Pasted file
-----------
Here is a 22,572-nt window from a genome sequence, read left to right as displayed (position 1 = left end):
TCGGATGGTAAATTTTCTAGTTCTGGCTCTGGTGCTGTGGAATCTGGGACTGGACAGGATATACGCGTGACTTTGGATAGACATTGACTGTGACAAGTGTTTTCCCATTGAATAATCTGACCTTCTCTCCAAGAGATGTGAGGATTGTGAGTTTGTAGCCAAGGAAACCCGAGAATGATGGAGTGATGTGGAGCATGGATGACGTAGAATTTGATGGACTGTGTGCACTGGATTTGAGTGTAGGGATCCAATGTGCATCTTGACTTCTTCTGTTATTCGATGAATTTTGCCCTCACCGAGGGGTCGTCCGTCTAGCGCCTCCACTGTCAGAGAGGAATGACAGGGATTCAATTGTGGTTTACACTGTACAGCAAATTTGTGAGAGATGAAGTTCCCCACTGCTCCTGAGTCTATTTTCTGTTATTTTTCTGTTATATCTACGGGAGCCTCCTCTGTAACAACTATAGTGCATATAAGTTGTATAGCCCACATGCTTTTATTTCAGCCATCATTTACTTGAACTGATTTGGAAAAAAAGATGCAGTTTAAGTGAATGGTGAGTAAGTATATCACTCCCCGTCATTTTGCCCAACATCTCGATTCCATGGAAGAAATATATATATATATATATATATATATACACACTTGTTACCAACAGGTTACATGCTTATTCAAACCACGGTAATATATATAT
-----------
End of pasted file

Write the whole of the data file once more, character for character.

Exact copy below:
Here is a 22,572-nt window from a genome sequence, read left to right as displayed (position 1 = left end):
TCGGATGGTAAATTTTCTAGTTCTGGCTCTGGTGCTGTGGAATCTGGGACTGGACAGGATATACGCGTGACTTTGGATAGACATTGACTGTGACAAGTGTTTTCCCATTGAATAATCTGACCTTCTCTCCAAGAGATGTGAGGATTGTGAGTTTGTAGCCAAGGAAACCCGAGAATGATGGAGTGATGTGGAGCATGGATGACGTAGAATTTGATGGACTGTGTGCACTGGATTTGAGTGTAGGGATCCAATGTGCATCTTGACTTCTTCTGTTATTCGATGAATTTTGCCCTCACCGAGGGGTCGTCCGTCTAGCGCCTCCACTGTCAGAGAGGAATGACAGGGATTCAATTGTGGTTTACACTGTACAGCAAATTTGTGAGAGATGAAGTTCCCCACTGCTCCTGAGTCTATTTTCTGTTATTTTTCTGTTATATCTACGGGAGCCTCCTCTGTAACAACTATAGTGCATATAAGTTGTATAGCCCACATGCTTTTATTTCAGCCATCATTTACTTGAACTGATTTGGAAAAAAAGATGCAGTTTAAGTGAATGGTGAGTAAGTATATCACTCCCCGTCATTTTGCCCAACATCTCGATTCCATGGAAGAAATATATATATATATATATATATATATACACACTTGTTACCAACAGGTTACATGCTTATTCAAACCACGGTAATATATATAT